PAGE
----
Homelessness is an alarming problem in the UK and costs the economy in excess of £1 billion each year. Young people aged 16 to 24 years make up over 30% of the homeless statistic, and experience significant physical and mental health problems as a result of their unstable and stressful living situation. More than half of these vulnerable young people are also not in education, employment or training (NEET) and lack important independent living skills. Physical activity has been shown to be effective in the treatment of mental illness and disorders, as well as for improving well-being in adults. However, this research has overlooked the impact of increasing activity levels in homeless young people with complex trauma for improving their physical and mental health, as well as the confidence needed to be more independent and lead fulfilling lives.
This PhD studentship will be done in collaboration with St Basils to examine the benefits of engaging homeless young people in a positive youth development (PYD)-based physical activity intervention. PYD involves a strengths-based approach to involving young people in positive activities, such as sport, where they will have the opportunity to develop interpersonal and intrapersonal skills that are transferable to other life domains (e.g., school, work). Not only does this type of intervention have many psychosocial benefits and addresses the NEF Five Ways to Wellbeing principles, but it can also lead to physical benefits from being less sedentary.
For a PYD-physical activity intervention to have maximum benefit for homeless young people, the specific psychological and emotional needs of these often hard to reach young people will need to be fully recognised. To address this issue, the PhD will involve three studies:
1. A systematic review to determine the physical, mental, and social benefits of physical activity in homeless young people (Year 1)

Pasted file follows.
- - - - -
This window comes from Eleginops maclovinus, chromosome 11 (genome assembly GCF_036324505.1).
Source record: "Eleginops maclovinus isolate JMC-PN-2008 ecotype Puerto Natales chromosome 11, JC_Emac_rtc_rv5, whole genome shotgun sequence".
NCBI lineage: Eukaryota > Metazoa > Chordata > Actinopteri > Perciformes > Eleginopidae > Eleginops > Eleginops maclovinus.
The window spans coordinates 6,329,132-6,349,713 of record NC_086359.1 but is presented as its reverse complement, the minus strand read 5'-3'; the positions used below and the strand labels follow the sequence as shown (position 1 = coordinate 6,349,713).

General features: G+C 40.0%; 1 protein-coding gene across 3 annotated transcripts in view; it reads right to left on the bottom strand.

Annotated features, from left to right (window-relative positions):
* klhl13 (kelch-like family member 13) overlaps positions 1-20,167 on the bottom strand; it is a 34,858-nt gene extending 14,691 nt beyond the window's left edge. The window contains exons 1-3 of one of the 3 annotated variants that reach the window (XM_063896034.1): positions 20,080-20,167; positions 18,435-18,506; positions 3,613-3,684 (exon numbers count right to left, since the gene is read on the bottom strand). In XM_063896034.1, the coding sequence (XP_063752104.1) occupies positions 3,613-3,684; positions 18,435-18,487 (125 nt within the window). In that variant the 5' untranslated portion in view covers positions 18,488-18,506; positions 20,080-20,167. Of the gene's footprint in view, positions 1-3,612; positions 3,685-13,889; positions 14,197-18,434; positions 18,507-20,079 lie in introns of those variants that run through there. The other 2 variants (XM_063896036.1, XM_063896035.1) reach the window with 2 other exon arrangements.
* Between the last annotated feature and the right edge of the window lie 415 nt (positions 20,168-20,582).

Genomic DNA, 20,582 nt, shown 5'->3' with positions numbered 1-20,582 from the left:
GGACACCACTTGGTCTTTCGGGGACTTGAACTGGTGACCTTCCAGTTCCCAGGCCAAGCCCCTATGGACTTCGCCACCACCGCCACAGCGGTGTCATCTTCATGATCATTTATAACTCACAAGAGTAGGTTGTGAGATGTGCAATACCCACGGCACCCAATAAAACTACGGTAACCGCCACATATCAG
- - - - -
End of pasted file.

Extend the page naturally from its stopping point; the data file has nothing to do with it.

2. A mixed-methods study (focus groups, questionnaires, and accelerometers) to determine baseline physical activity levels and psychosocial determinants of physical activity in homeless young people (Year 2)
3. A feasibility study to determine whether it is possible to engage homeless young people in a PYD-based physical activity intervention (Year 3)
- You should hold (or expect to receive) a good honours degree at first or upper second class level
- If applying for an award without an undergraduate degree, you may be accepted for doctoral funding if you have achieved a Master’s degree
- An English qualification (e.g., GCSE, IELTS, TOEFL etc.)
- Strong research and communication skills, including experience in mixed methods research designs (minimum established competency in either qualitative and/or quantitative methods)
- An interest and/or experience in working with vulnerable young people
- A valid DBS check
How to apply:
You will need to complete two separate applications:
1. Application to study a PhD in Sport and Exercise Sciences (Part or Full-time Research – 2016/2017) Click on “apply for this course” on http://www.birmingham.ac.uk/postgraduate/courses/research/sport-exercise/sport-exercise-sciences.aspx. Locate the course on the list, and then click “Apply Now”. This will take you to the University’s online portal. Guidance notes on how to complete the online portal is available here: http://www.birmingham.ac.uk/postgraduate/courses/apply-pg/application-guidance-notes.aspx
2. Application for funding from the ESRC Doctoral Training Centre (http://www.birmingham.ac.uk/postgraduate/dr-fees/esrc/apply-funding.aspx). Please read the guidance notes before completing the form. You will be applying under the “Health and Wellbeing pathway” with the project title “Determining the Physical and Mental Health Benefits of Physical Activity in Homeless Young People”.
Both applications with all supporting document must be received by 16:00 on Friday, 19th February 2016.
Please note that the ESRC Doctoral Training Centre Funding Application Form must be sent to the Research Council Studentship Team ([email protected]
) along with the supporting documents requested on the submission checklist.